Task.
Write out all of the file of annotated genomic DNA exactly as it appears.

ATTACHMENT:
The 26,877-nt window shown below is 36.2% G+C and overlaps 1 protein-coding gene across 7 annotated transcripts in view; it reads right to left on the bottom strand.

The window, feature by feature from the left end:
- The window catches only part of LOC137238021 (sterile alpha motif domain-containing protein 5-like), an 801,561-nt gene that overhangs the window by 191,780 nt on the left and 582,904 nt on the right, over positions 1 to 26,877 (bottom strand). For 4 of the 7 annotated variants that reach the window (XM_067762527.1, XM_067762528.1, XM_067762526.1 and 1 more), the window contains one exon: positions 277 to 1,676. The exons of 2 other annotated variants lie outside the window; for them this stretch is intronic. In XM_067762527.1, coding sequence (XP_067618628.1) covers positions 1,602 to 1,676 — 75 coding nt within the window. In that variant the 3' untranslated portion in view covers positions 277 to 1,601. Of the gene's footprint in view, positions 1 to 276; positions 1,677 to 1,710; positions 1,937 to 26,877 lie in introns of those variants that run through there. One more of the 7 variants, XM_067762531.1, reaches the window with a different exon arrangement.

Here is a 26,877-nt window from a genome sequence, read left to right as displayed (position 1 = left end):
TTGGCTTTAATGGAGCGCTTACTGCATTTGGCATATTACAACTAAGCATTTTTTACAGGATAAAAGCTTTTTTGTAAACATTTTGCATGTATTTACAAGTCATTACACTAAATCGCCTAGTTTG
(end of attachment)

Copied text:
The 26,877-nt window shown below is 36.2% G+C and overlaps 1 protein-coding gene across 7 annotated transcripts in view; it reads right to left on the bottom strand.

The window, feature by feature from the left end:
- The window catches only part of LOC137238021 (sterile alpha motif domain-containing protein 5-like), an 801,561-nt gene that overhangs the window by 191,780 nt on the left and 582,904 nt on the right, over positions 1 to 26,877 (bottom strand). For 4 of the 7 annotated variants that reach the window (XM_067762527.1, XM_067762528.1, XM_067762526.1 and 1 more), the window contains one exon: positions 277 to 1,676. The exons of 2 other annotated variants lie outside the window; for them this stretch is intronic. In XM_067762527.1, coding sequence (XP_067618628.1) covers positions 1,602 to 1,676 — 75 coding nt within the window. In that variant the 3' untranslated portion in view covers positions 277 to 1,601. Of the gene's footprint in view, positions 1 to 276; positions 1,677 to 1,710; positions 1,937 to 26,877 lie in introns of those variants that run through there. One more of the 7 variants, XM_067762531.1, reaches the window with a different exon arrangement.

Here is a 26,877-nt window from a genome sequence, read left to right as displayed (position 1 = left end):
TTGGCTTTAATGGAGCGCTTACTGCATTTGGCATATTACAACTAAGCATTTTTTACAGGATAAAAGCTTTTTTGTAAACATTTTGCATGTATTTACAAGTCATTACACTAAATCGCCTAGTTTG